What was Africa called before Colonisation?


What technology made European exploration possible?

The Age of Exploration was during the 1400 and 1500s, which was during the Renaissance, and a spirit of discovery and innovation had been opened in Europe. Some innovations that made the Age of exploration possible were the compass, the astrolabe and, new ships, such as the caravel.

Why did Europe Colonise?

The motivations for the first wave of colonial expansion can be summed up as God, Gold, and Glory: God, because missionaries felt it was their moral duty to spread Christianity, and they believed a higher power would reward them for saving the souls of colonial subjects; gold, because colonizers would exploit resources …

What led to European exploration?

There are three main reasons for European Exploration. Them being for the sake of their economy, religion and glory. They wanted to improve their economy for instance by acquiring more spices, gold, and better and faster trading routes. Also, they really believed in the need to spread their religion, Christianity.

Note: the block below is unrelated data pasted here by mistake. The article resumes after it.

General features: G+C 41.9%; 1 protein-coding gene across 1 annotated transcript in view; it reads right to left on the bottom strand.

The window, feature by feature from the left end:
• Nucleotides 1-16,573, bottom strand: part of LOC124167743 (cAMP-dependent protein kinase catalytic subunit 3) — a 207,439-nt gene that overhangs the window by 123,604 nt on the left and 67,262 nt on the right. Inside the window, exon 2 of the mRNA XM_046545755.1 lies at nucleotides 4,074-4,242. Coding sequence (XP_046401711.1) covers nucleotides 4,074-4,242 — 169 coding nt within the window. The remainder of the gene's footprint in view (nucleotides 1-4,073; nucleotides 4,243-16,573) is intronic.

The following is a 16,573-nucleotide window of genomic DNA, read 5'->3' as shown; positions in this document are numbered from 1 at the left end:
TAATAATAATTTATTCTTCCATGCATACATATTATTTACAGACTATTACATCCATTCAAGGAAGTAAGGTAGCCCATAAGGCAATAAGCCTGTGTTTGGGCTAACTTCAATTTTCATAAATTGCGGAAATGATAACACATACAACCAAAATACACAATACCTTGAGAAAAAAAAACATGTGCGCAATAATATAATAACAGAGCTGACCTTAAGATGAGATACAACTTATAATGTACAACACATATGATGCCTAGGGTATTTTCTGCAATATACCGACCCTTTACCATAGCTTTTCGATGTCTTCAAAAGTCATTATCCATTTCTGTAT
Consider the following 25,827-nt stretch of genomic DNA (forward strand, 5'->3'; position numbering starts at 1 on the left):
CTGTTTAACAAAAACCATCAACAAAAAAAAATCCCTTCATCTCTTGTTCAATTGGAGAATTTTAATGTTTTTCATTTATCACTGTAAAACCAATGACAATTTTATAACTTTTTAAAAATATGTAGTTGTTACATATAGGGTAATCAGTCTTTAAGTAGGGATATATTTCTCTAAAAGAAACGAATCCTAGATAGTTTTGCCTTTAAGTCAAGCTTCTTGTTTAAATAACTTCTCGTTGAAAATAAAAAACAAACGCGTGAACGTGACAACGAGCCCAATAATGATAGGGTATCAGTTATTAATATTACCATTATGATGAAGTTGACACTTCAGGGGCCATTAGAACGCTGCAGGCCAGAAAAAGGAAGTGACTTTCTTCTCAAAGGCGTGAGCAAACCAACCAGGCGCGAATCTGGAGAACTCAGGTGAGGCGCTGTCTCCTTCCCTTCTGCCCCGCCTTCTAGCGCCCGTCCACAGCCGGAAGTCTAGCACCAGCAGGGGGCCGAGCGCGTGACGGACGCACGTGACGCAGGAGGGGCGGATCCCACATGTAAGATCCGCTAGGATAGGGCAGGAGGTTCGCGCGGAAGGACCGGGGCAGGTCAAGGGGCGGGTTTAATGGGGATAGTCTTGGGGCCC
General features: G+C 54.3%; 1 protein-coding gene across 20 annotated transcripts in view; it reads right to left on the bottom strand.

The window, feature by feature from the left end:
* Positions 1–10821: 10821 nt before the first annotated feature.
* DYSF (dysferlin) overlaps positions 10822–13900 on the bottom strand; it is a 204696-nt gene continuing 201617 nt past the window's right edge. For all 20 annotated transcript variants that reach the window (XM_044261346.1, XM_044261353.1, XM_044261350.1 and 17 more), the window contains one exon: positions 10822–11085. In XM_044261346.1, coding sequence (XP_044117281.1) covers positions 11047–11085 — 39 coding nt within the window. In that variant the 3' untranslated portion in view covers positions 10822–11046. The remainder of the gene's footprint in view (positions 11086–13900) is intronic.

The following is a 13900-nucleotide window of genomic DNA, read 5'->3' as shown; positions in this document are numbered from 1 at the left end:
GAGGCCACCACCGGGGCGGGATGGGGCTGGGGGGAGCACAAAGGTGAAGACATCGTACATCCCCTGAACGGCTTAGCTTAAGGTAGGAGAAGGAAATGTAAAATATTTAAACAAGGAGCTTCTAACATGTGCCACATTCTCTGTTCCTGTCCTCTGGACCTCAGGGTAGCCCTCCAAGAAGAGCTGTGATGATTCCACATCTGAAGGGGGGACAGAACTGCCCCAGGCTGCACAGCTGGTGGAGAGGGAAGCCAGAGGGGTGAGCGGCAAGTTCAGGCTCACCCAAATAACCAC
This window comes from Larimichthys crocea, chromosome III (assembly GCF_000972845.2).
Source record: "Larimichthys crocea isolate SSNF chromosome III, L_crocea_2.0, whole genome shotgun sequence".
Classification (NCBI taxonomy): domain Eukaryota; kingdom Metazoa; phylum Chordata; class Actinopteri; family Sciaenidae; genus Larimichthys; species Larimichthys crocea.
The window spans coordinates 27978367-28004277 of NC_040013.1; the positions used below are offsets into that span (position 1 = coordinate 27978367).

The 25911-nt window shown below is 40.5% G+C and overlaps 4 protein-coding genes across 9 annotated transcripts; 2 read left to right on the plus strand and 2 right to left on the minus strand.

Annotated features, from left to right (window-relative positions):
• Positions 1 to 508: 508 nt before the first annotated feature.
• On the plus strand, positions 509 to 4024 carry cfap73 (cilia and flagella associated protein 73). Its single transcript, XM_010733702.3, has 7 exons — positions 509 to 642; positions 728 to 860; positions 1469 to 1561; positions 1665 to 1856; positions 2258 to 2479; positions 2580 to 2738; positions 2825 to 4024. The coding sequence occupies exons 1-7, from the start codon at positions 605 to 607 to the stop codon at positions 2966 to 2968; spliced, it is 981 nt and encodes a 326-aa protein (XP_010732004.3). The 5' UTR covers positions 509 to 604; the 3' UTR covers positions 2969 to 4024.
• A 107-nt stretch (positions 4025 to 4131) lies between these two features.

How has the colonization of Africa created countries riddled with disease?

Answer: The native Africans had developed immunity to Smallpox through repeated exposure over thousands of years and vaccinations they had developed that could provide immunity for life. In addition, the Africans also knew how to avoid diseases like Malaria by preventing infection.

What is the oldest known place on Earth?


What technology helped Europe colonize Africa?

Steel steamships (and other technologies) helped European empires expand inland in Africa and Asia; and once quinine had been discovered, exploration of the former continent was made much easier.

Who split up Africa?

Otto von Bismarck

What was the overall legacy of European colonization in Africa?

The legacy of the plunder and colonization has been the expansion of capitalism as system and the massive accumulation of capitalists—and “their” nation-states—at the expense of greatly weakened states and economies in Africa.